Her mind coming back to the present, she shuddered. It had come to her, over time, that a big part of the problem here was that no one cared about Longbourn. To her father, it was merely where he stored her mother and her sisters. To Petrie, it was only a nuisance. It was to go to Collins after Henry died, so no long term investment was wise. He only wanted to keep it functioning enough to pay most of Fanny's bills. Hill was a kind man, but an indifferent caretaker.
No one held the welfare of Longbourn as a priority. Certainly, no one had had the best interests of tenants at heart. Well, Elizabeth did.
This small harvest would cause severe problems. First she would have to review the books with Hill. Then visit the tenants. Then make a plan.
Still, she smiled to herself, none of this meant that she could not enjoy a few moments of this crisp, autumn morning. She pulled off her bonnet and pulled loose her hair. She tied her bonnet and hair pins inside her scarf and tied the whole bundle to her saddle. Then, she shook her hair out and had a brief word with her horse. Leaning close to his neck, she gave him a nudge. Off they took. Flying over the countryside, laughing, the wind blowing her hair, Lizzy felt alive.
From afar, Fitzwilliam Darcy had been watching the elegant creature for some time. She had sat, regal and erect, astride a magnificent steed, surveying the land as if she owned it. He had been prepared to turn away when he saw her untying her bonnet. Spellbound, he watched the rich hair flow free and saw her race off across the land. Magnificent.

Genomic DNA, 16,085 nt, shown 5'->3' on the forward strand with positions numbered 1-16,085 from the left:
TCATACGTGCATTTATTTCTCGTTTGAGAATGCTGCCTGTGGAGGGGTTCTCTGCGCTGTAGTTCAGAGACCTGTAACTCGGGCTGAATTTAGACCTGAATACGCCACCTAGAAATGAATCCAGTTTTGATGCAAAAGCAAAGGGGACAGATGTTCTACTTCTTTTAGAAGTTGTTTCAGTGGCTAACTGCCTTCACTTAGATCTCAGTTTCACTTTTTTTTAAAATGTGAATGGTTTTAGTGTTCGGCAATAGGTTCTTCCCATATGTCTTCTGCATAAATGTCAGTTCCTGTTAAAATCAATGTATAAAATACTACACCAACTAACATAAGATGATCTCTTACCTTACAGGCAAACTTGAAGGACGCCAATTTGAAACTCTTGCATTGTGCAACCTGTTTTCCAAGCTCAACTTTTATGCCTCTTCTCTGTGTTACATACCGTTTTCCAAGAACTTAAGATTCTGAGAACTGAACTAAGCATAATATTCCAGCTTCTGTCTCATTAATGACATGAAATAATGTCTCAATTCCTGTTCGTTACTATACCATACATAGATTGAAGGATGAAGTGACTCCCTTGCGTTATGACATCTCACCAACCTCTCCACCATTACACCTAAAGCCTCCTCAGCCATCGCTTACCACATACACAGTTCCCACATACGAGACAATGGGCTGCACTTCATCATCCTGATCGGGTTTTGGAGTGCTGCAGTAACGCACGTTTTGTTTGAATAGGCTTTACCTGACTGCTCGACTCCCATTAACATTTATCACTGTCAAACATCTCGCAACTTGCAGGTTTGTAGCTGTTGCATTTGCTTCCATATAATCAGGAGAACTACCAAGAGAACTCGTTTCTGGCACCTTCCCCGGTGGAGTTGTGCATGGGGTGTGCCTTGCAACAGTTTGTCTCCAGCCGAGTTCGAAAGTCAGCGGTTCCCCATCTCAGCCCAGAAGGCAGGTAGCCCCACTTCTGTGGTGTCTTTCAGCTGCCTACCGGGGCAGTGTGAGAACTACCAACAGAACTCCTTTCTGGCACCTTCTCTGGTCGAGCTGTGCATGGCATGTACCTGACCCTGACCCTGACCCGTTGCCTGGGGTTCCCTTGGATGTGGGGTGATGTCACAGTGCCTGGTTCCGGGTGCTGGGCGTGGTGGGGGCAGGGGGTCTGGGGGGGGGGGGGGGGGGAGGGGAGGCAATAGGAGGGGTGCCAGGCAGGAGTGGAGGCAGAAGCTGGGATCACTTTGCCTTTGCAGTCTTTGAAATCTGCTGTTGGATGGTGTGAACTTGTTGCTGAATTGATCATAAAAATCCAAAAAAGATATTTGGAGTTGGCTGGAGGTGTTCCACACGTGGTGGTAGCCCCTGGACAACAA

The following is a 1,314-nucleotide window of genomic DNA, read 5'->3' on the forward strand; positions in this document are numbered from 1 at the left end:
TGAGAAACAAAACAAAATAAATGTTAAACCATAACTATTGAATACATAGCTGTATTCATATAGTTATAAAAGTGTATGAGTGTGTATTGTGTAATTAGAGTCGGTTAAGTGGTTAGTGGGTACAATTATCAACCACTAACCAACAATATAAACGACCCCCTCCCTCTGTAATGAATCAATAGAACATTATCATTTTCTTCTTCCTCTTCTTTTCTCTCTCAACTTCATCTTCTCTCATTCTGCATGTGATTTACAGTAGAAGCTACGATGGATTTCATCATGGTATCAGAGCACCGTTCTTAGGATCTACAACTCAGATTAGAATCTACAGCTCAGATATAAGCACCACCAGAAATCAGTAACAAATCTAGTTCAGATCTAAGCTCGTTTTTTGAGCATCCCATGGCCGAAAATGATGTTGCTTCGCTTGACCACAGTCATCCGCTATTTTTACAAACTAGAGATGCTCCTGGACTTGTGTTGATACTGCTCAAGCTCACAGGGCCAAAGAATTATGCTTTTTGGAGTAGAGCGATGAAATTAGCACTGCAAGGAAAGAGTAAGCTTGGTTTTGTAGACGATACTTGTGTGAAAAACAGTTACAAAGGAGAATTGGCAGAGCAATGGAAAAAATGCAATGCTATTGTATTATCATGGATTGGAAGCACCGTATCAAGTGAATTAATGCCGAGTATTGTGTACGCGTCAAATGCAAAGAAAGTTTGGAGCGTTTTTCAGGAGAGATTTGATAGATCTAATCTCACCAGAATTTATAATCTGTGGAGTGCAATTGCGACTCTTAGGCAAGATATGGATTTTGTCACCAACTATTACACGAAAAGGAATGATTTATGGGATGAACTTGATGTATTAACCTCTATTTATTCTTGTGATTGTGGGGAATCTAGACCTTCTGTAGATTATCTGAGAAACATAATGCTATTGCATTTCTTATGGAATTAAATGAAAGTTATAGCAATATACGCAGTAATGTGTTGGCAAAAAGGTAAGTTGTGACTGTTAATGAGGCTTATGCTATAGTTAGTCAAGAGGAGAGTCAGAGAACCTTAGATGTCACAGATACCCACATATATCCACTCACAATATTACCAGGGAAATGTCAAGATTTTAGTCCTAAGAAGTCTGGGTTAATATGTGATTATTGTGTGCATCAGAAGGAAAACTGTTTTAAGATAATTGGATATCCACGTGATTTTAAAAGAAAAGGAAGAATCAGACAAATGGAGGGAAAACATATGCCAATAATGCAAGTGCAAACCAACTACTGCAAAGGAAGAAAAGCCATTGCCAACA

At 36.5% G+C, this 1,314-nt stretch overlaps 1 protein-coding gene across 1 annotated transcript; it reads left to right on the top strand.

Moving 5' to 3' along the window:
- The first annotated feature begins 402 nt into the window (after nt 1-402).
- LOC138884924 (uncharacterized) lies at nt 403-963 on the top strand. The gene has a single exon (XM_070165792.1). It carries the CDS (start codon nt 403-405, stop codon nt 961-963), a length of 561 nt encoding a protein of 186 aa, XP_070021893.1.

Elizabeth smiled at the anticipated soft knock on her door. She and Jane had so little private time that they decided Jane would spend the night in Elizabeth's rooms.
After the girls were ready for bed and after tomorrow's assembly had been thoroughly discussed, Jane took Lizzy's hand and looked seriously at her.
"Dearest Lizzy, are your ready now to talk? What happened with Cousin Will that you could not tell me in your letters?"
"Oh, Jane. It was awful and it was so soon after Uncle William's funeral. Jane, Will proposed."
Jane's face widened in surprise. "He is in love with you! Are you to be married then?"
"No. No. I had to refuse him. I love him so very dearly, but as my brother. I could never be wife to him."
"Poor Will. How he must have felt it."
"Oh, yes. He appeared devastated. I wanted to hug him to me and tell him everything would be alright. It is what I have done since we were children. Given what he had just asked, I certainly could not embrace him. My dearest heart, my best friend was so miserable. It was all my fault and I could not comfort him."
Jane reached out and gave Lizzy's hand a calming squeeze. "Poor Lizzy. Is this why you went to Bedfordshire?"
"Indeed. At first, I tried to lighten the situation by teasing him. He responded in kind, but I could see the hurt in his eyes. Nothing I did would help. I only brought more pain. I wrote to Aunt Amelia to see if I could join her. When she wrote back, I told him that she had summoned me." Elizabeth paused and looked down at her hands. "I am sure he knew I was lying."
Jane pulled Elizabeth into an embrace.
"Oh, Jane. What have I done? His heart is broken. He is mourning a father he feared more than loved. Responsibility for the whole Dukedom is now on his shoulders, all those dependents. And I, I left him alone. I abandoned him."
"Shhh. Lizzy, you did the only thing you could. You did not make him in love with you. You could not stay when it gave him more pain. Wait, you will see. He will realize he confused brotherly love with romantic love. Then you will be able to comfort and love him. Truly, dear. All will be well."